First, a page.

From Parral to Craig |

From Parral to Craig

Many of the Mexicans living in Craig come from town in Chihuahua

Andy Smith

— There are similarities between Parral, Mexico, and Craig, Colo.

Nestled on the eastern slope of the Sierra Madre mountain range in the Mexican state of Chihuahua, Parral is a historic mining town that serves as a center of commerce for cattle ranches that dot the parched countryside.

Parral is much bigger — about 10 times the size of Craig — with more bustle. Craig is more verdant, but the treeless rolling hills that rim the town must strike a familiar chord with the people from Parral who settle here. Perhaps they find the physical landscape a soothing reminder of home. But that’s not the reason they come.

“You can make more money here,” said Parral native Armida Tarango, a part-time housekeeper who drives to Steamboat Springs three days a week to clean a home. “That’s the motivation for all Mexicans.”

Tarango doesn’t need to work. Her husband makes good money as a stone mason. But she finds the commute worth her time for the $18 an hour she collects while her children are in school.

Natives of Parral are abundant in Craig. There are so many, in fact, that Tarango doesn’t know everyone from her hometown who has moved here. Her circle of acquaintances includes about 30 people.

She finds the growing number of Mexicans unsettling. More Mexicans make it difficult to be inconspicuous — to enjoy life in quiet anonymity without raising suspicions about who they are and what they’re doing in America. Tarango’s countrymen have overtaken parks in Craig on the weekends, and law enforcement officials confirm that some Anglo residents are starting to voice anger about it.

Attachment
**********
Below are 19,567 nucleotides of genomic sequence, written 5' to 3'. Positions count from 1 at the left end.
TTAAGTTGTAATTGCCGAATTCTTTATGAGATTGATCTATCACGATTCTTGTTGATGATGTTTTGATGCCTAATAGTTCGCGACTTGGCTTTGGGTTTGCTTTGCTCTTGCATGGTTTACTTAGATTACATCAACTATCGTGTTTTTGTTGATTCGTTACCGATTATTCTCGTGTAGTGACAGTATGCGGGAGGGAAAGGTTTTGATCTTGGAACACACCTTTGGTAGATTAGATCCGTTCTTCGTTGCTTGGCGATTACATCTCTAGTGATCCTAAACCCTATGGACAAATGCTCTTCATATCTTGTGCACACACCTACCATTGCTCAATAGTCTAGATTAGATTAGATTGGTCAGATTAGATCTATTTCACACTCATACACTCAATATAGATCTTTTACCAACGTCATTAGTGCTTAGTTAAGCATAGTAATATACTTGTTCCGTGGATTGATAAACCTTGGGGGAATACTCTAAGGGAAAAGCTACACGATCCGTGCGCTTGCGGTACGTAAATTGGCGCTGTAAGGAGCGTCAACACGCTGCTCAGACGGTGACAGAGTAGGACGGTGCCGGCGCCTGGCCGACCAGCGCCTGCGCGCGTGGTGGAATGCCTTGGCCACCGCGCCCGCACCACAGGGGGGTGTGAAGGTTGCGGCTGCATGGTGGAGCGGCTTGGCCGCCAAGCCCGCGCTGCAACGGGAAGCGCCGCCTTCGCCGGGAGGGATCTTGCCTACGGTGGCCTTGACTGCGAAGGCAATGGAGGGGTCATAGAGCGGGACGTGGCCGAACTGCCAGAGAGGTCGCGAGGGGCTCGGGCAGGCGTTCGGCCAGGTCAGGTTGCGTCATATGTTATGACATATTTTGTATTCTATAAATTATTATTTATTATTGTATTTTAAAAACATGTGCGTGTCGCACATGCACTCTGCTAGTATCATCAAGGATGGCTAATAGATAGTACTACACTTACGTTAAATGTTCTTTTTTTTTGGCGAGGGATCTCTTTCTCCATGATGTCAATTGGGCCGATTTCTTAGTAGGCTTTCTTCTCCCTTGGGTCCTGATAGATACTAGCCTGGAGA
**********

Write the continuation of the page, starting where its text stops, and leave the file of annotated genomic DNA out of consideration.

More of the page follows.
Earning more

Like many Parral natives, Tarango came to Moffat County because friends and relatives told her there was work here. Her husband had been working in Los Angeles for $5 an hour and sending money home to Parral — until someone told him he could make $12 an hour here.

Many Mexicans live in Craig, where housing is more affordable, and commute to Steamboat Springs. They hear about opportunities from family and friends, Tarango said. Usually, the men come first. Tarango estimates that nearly half the Mexicans who live in Craig are single men.

Tarango’s older brothers have been in Craig for 20 years. One found a job at the Craig Station Power Plant. Her mother came to live with another brother, so now nearly all of her immediate family lives in Craig.

Familial relationships are very important in Mexican culture, said Father Jose Saenz of St. Michael’s Catholic Church in Craig. “Even those who have passports are afraid to travel back and forth between Mexico because they think they might not be able to get back in. So the family comes and joins them.”

Juan Marcos Gutià ©rrez, the consul general who administers the Mexican Consulate offices in Denver, says it’s very common for many people from one Mexican village to inhabit the same Colorado town. About 16 percent of the state’s Mexican immigrants are from Chihuahua. “They tend to gather in specific areas,” Gutià ©rrez said.

Gerardo Sanchez is from Cuernavaca, the capital of the southern state of Morelos. He has permanent resident status and came to Craig when friends told him Twentymile Coal Co. was hiring.

“It pays better than meat packing,” he said.

Sanchez says Craig is a natural fit for people from Chihuahua, many of whom own small ranches in Mexico and come here to find work as ranch hands and sheep herders. If there’s no ranch work to be had, they can find work as laborers or dishwashers in Steamboat for far more money than they can make raising livestock in Mexico.

Parral native Martha Reyes lives in the Shadow Mountain subdivision with her husband, also a stone mason, and two younger sisters. She recently quit a job at a Craig motel because of “petty jealousies” among her co-workers.

“In Mexico, we have nothing, and we all help each other,” she said. “But here, everyone is out for themselves.”

Reyes used to work in a retail store in Parral, “like Kmart,” where she earned $5 a day. She still marvels at how she survived on such meager wages.

“I would have to work a day and a half to buy a pair of pants,” she said. “I don’t know how I bought gas, went to parties and paid utilities.”